Master of the Holy Blood, <i>St. Luke Painting the Virgin and Child, </i>1520<br/>HARVARD ART MUSEUMS/FOGG MUSEUM, PHOTO: HARVARD ART MUSEUMS, COURTESY PRESIDENT AND FELLOWS OF HARVARD COLLEGEOn the second floor is an excellent small collection of Netherlandish art, including a striking painting attributed to the Master of the Holy Blood, Saint Luke Painting the Virgin and Child (1520), reminiscent of Rogier van der Weyden’s image of St. Luke in the Museum of Fine Arts, Boston (1427). In Harvard’s painting, St. Luke paints on an easel and seems more interested in his work than in the child. The space is more enclosed, highlighting elaborate architecture, more late Renaissance, with almost a narrative feel. Other notable works in the Netherlandish collection are two paintings by Aelbrecht Bouts, The Man of Sorrows (1490s) and The Mater Dolorosa (1490s), and small works by followers of Gerard David and Van der Weyden. In an adjoining gallery are early Italian paintings. The color in Fra Angelico’s Christ on the Cross (1453–55) and the two Lorenzettis is revealed so much more acutely in this central gallery, in a new, brightly lit context.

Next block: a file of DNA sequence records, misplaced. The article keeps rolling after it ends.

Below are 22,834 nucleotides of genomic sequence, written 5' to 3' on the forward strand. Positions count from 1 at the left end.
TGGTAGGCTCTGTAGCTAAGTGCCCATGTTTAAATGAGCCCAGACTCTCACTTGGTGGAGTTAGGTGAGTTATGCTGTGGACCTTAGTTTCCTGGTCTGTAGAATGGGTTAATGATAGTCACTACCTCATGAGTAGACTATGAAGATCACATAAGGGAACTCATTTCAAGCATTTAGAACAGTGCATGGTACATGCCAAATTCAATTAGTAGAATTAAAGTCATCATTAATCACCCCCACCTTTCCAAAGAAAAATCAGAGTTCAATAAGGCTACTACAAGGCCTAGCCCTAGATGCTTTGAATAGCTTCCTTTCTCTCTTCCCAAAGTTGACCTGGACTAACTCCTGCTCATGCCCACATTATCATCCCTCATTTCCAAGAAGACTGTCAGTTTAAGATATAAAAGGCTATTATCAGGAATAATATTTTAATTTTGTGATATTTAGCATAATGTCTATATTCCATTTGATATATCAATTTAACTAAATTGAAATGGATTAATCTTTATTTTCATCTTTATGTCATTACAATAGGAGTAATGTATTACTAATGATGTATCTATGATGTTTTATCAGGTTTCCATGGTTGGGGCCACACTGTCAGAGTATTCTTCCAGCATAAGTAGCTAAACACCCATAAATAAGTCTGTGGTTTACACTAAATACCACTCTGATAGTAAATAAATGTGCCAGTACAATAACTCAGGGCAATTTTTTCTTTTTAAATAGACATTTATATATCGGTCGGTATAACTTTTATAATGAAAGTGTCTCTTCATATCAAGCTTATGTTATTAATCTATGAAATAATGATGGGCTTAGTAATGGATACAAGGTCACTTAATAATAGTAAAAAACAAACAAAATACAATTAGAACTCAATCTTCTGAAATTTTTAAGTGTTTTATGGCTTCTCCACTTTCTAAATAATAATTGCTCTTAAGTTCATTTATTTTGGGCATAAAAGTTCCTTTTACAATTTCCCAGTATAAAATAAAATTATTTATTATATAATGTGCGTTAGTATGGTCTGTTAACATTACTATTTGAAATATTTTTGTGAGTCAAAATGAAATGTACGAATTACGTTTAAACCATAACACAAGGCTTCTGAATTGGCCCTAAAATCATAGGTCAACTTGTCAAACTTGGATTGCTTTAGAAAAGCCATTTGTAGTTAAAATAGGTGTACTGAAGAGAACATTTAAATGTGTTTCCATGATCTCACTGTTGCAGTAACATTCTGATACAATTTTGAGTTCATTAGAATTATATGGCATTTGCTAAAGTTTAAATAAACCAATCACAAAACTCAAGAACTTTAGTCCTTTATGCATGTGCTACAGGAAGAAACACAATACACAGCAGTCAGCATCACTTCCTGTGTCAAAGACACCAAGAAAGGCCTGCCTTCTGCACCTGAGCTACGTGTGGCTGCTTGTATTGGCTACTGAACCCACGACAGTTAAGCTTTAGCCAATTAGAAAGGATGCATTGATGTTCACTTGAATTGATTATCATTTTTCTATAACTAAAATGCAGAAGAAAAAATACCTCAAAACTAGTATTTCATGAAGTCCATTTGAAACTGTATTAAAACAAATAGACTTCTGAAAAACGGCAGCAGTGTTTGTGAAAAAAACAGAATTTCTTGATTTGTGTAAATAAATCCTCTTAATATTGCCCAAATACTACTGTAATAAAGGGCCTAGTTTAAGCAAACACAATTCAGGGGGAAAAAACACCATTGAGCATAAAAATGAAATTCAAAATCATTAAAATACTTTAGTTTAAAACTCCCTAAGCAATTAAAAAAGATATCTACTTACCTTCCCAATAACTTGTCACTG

Some of Harvard’s Impressionist works are installed on the second floor, in a long narrow gallery. Here we see a posthumous cast of Degas’s bronze Little Dancer, Aged 14 (original 1880), the only sculpture he ever showed publicly, with its real tulle skirt and hair ribbon. Given to the museum in 1943, it is not idealized, but presents an ordinary working-class dancer. Hung directly behind the sculpture is Degas’s Cotton Merchants in New Orleans (1873). Ever the innovator compositionally, Degas created a huge amount of space: a table moves diagonally back into the middle ground, and the three figures are pushed to the upper third of the painting.  


At Harvard today, we find old favorite paintings in new juxtapositions, in brilliantly lit galleries, with a transformed courtyard that centralizes our experiences. The old piazza form is now exactly what it was meant to be: a gathering place where students, faculty, scholars and the public can come together.  


1. Kathryn Brush, Vastly More than Brick and Mortar: Reinventing the Fogg Art Museum in the 1920’s (Cambridge: Harvard University Art Museums, 2003), 74. 

2. Brush, 68, 74. 

3. Brush, 15. 

4. Ibid, 58–59. 

5. Ibid, 100. 

6. Wolf-Dieter Dube, Expressionism (New York: Praeger, 1972), 164–65. 

7. Judith H. Dobrzynski, “An Artist at the Height of His Powers,” Wall Street Journal (December 4, 2010),, accessed December 15, 2014.